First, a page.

EAST HARTFORD, Conn. (UPI) — A small airplane that crashed into a Connecticut neighborhood appears to have been flown into the ground intentionally, federal authorities said Wednesday.

The twin-engine Piper PA-34 Seneca went down in East Hartford on Tuesday, crashing into a neighborhood on Main Street. One person, a Jordanian national, was killed in the crash and another was pulled from the wreckage alive.

The Federal Bureau of Investigation and National Transportation Safety Board have delved into the examination of wreckage and NTSB officials said Wednesday the preliminary evidence indicates the crash was a deliberate act.

Officials said the Jordanian citizen, Feras M. Freitekh, 28, was a student pilot. Arian Prevalla, the owner of Connecticut Flight Academy in Hartford, remains hospitalized with severe burns. He is reportedly in critical condition.

Although the NTSB indicated the crash appears deliberate, one official told NBC News terrorism is not suspected, based on a search of Freitekh’s home. Officials are now trying to get warrants to search his electronic devices.

A nearby apartment complex is also being searched as part of the investigation, Hartford Deputy Police Chief Brian Foley said.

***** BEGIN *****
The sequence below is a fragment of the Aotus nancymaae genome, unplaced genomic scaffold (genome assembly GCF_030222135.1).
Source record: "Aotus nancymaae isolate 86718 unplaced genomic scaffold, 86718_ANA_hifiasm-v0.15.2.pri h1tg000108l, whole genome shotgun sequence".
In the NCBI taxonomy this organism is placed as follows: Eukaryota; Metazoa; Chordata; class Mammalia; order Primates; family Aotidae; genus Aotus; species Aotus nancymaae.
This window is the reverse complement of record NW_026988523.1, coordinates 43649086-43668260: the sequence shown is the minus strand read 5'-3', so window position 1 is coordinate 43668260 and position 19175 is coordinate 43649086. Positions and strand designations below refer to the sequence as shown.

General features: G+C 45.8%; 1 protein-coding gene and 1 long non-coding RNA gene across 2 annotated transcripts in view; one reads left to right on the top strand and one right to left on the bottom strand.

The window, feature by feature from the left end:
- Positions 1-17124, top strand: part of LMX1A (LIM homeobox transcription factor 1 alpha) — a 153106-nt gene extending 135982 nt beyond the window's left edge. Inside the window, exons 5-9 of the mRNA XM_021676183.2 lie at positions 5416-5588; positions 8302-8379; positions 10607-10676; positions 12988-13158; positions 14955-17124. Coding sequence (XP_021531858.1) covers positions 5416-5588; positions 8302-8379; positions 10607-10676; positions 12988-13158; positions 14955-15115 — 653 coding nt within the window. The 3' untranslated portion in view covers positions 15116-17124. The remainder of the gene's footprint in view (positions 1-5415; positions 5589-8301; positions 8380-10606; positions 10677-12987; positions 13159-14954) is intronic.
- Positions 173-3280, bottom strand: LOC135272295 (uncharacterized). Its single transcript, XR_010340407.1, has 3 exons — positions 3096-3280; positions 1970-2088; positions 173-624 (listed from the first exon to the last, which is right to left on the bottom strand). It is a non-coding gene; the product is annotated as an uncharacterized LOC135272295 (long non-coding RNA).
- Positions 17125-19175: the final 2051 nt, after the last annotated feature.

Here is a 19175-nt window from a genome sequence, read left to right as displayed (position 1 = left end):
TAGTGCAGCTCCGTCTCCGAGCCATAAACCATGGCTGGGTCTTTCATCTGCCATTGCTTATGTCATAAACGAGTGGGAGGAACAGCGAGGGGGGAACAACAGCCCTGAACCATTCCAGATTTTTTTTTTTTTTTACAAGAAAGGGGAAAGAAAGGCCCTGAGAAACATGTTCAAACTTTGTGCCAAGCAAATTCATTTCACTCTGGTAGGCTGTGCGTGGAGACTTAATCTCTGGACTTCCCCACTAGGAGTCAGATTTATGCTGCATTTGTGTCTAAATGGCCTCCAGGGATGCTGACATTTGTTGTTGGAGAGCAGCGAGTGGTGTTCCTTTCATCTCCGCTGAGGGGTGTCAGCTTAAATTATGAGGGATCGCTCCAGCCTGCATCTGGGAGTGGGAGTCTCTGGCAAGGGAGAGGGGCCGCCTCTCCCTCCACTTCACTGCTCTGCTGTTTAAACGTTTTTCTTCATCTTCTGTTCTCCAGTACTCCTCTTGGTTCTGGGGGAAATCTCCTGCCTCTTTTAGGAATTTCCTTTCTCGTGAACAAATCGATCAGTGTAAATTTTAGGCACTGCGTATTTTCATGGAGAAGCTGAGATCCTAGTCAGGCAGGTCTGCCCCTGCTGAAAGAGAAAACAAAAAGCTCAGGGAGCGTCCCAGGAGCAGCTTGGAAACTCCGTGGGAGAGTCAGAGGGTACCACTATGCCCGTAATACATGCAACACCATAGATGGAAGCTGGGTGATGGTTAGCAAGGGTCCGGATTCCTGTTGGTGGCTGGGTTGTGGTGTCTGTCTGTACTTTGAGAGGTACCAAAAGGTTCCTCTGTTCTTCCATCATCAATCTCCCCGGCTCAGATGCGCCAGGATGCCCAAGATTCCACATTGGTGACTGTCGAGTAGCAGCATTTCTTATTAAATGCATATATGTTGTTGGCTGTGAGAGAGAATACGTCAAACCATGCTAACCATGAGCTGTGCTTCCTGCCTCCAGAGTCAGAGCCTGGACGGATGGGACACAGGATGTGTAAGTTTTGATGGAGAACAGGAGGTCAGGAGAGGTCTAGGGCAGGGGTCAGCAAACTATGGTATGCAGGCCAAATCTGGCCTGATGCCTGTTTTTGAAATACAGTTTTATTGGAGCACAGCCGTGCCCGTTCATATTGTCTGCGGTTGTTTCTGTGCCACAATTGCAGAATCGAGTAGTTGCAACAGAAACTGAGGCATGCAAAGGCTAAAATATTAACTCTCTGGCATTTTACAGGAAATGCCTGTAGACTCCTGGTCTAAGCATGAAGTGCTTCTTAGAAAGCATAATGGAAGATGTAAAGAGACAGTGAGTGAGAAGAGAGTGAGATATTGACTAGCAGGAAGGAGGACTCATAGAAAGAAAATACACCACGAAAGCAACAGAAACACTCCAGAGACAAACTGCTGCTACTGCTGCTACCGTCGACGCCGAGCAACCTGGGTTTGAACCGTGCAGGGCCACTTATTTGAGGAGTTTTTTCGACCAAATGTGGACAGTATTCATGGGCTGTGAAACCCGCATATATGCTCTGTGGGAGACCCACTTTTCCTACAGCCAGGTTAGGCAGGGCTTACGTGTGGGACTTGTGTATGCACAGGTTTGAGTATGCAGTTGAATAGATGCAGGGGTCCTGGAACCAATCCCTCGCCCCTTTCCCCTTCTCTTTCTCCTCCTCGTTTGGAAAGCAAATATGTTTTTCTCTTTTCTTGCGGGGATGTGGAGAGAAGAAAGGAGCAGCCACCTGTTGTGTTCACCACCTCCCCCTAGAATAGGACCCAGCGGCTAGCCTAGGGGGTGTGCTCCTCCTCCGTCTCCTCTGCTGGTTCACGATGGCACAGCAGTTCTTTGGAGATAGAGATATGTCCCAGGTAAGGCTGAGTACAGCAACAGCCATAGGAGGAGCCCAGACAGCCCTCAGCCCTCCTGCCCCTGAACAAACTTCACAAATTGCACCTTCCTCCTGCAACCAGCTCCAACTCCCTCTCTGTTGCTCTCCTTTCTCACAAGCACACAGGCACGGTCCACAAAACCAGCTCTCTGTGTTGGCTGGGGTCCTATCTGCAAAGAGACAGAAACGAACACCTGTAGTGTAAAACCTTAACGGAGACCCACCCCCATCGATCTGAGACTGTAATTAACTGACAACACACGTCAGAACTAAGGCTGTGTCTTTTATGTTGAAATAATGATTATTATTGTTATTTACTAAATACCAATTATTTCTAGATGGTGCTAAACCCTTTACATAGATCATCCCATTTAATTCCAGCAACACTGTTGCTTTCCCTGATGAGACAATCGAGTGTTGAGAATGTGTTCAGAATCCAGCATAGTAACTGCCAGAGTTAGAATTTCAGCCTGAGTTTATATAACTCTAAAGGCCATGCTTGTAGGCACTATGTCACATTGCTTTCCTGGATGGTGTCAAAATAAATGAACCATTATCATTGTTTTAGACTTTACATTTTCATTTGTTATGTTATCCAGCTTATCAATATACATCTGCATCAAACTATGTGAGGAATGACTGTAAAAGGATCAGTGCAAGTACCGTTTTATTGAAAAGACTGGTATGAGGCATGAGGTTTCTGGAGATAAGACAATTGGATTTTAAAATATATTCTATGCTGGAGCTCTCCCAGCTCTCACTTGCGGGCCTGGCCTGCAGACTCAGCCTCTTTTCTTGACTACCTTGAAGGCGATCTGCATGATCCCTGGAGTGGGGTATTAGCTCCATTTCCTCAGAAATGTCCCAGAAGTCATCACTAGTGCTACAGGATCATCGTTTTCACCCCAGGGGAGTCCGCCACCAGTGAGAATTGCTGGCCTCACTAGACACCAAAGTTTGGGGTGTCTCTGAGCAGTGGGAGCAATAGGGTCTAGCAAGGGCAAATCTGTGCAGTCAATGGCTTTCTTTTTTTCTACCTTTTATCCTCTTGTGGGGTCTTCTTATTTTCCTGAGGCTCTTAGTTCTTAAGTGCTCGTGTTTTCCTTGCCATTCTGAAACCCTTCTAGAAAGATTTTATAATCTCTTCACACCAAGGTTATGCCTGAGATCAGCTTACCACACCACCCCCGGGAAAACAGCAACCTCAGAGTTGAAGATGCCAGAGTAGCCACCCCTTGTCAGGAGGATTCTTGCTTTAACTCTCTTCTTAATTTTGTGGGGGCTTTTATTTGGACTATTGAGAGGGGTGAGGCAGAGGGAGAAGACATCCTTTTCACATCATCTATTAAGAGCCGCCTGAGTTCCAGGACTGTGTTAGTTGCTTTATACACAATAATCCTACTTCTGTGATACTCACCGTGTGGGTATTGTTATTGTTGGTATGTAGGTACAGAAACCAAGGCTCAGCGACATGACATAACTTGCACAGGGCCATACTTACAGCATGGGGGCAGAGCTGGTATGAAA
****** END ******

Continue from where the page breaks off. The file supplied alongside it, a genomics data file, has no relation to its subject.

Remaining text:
“We want to ensure our residents they are not in danger,” he noted.

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The crash happened near a major defense contractor, Pratt & Whitney, which manufactures military and commercial jet engines. East Hartford Police Chief called the company’s plant “critical infrastructure,” the Hartford Courant reports.

NTSB officials said their belief that the crash was intentional is based on interviews with Prevalla. Because it appears a crime has been committed, the civil aviation authority has transferred the investigation to the FBI.

Prevalla told authorities Freitekh was flying the plane at the time of the crash, and that there had been an argument or struggle for the controls before it went down.

The Piper crashed Tuesday afternoon after striking power lines and a utility pole, investigators said, knocking out power to thousands in the area.

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